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Matt Bonnan responded to my musings over sauropod tooth wear and what 
it might tell us about the ecology of these animals. Good points 
Matt, I fully agree. And I didn't mean to emphasise in my post that 
diplodocids were _necessarily_ feeding from a source way up off the 

I can't disagree with any of your points, but WRT to your point 
> Conifer needles are not very nutritious.  I am not aware of too
> many things that eat them.  There is a vole and a flying squirrel I 
> am aware of, but does anyone on this list know of a large vertebrate 
> that eats conifers?  And of course, since it would probably be a 
> mammal, it might not help us much anyways.

There is something in conifers that mammals cannot digest, but that 
birds can and do. I can't recall the details and will have to chase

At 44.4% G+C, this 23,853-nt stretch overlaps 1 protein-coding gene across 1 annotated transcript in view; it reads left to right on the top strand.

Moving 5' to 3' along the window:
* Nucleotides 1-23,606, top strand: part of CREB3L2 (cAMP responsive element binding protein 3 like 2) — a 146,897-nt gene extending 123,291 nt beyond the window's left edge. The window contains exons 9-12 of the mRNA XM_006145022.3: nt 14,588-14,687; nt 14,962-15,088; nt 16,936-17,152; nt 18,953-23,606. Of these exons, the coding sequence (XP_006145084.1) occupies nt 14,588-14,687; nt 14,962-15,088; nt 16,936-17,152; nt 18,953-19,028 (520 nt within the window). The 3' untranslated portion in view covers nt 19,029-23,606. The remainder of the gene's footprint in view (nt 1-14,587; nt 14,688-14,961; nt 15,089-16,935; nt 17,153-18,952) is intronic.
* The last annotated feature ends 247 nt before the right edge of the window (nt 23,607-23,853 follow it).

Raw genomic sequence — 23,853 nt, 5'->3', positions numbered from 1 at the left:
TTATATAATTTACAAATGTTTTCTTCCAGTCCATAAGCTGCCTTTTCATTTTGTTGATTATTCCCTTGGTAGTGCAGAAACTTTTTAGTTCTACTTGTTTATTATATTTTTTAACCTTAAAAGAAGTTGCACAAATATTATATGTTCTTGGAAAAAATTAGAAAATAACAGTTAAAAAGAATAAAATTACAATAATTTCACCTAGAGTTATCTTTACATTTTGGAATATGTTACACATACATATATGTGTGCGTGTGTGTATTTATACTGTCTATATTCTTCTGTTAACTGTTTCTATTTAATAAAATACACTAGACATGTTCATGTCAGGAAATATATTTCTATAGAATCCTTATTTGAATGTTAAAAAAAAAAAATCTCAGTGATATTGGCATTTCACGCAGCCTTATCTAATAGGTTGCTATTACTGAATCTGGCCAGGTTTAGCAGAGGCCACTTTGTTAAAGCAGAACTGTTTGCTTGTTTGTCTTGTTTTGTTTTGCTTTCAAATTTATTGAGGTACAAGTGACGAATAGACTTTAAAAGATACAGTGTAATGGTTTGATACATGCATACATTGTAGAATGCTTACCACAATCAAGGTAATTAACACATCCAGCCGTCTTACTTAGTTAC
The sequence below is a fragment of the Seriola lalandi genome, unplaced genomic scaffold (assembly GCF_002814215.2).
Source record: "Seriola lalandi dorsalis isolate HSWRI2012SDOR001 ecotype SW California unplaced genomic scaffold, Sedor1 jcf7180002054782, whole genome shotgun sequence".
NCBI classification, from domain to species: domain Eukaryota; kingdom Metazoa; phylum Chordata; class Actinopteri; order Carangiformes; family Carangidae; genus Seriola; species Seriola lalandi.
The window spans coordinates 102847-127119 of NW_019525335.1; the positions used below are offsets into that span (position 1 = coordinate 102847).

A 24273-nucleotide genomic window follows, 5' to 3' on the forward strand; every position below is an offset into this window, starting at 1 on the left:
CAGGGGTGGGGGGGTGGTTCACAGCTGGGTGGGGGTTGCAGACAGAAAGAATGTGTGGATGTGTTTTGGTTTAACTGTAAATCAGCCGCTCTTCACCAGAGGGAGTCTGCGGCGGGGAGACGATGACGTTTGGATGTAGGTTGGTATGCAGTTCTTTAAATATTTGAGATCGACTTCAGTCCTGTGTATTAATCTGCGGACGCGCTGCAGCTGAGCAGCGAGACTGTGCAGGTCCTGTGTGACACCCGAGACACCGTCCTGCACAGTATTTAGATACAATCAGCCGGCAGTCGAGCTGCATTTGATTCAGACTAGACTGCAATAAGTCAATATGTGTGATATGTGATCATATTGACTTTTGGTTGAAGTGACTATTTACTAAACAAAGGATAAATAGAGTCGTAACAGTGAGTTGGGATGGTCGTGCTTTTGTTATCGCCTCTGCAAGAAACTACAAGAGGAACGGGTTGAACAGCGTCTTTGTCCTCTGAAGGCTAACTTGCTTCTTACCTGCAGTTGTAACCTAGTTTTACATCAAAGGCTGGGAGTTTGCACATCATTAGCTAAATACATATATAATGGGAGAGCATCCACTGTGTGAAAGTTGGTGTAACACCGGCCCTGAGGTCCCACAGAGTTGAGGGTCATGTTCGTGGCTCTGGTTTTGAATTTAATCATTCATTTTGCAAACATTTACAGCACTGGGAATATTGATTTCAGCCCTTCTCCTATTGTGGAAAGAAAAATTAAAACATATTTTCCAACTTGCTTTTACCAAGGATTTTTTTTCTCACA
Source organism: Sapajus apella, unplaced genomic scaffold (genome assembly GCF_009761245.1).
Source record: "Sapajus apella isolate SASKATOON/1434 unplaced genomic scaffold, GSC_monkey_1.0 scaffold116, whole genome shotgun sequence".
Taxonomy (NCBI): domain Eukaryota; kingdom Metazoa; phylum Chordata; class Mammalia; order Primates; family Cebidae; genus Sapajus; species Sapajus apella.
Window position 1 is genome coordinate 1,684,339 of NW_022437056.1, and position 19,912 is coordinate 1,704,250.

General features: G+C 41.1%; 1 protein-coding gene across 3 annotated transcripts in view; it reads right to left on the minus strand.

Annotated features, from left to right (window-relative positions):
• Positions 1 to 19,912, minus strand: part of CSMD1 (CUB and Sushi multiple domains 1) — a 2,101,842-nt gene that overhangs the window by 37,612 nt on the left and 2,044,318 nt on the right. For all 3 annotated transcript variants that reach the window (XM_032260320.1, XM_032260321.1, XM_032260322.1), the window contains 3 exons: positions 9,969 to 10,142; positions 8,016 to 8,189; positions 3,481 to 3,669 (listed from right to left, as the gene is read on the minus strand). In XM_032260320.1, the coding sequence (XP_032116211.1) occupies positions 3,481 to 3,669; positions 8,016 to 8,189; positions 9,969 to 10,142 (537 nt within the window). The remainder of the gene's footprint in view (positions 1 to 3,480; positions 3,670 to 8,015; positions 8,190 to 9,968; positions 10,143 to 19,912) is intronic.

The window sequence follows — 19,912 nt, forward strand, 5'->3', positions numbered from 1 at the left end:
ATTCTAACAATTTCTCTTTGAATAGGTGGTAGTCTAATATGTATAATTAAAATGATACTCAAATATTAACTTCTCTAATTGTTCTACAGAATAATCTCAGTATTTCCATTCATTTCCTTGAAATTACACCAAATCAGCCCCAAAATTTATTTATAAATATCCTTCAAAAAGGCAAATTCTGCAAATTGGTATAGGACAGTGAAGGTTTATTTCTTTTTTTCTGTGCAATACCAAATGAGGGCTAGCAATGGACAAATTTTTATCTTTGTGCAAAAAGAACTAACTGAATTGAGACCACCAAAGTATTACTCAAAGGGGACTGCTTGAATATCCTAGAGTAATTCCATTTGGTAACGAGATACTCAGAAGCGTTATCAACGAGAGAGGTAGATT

it up (if anyone has Greg Paul's _Modern Geology_ paper 'The Many 
Myths, Some Old, Some New, of Dinosaurology', check it out, as it 
might be in there). I understand that conifer-eating dinosaurs 
could have been a likelihood, whereas conifer-eating mammals are 
essentially a no-no. Can anyone provide further details? It is 
something to do with chemical toxins secreted by conifers and the 
metabolic pathways of the animals that eat them.

To address Matt's question, there is no large extant vertebrate that 
eats conifers. Some passerines (crossbills (_Loxia_)) eat nothing but 
conifer seeds.

BTW, if large dinosaurs could get by on conifers and nothing else, 
this explains Dougal Dixon's pinecone-eating ornithopod:)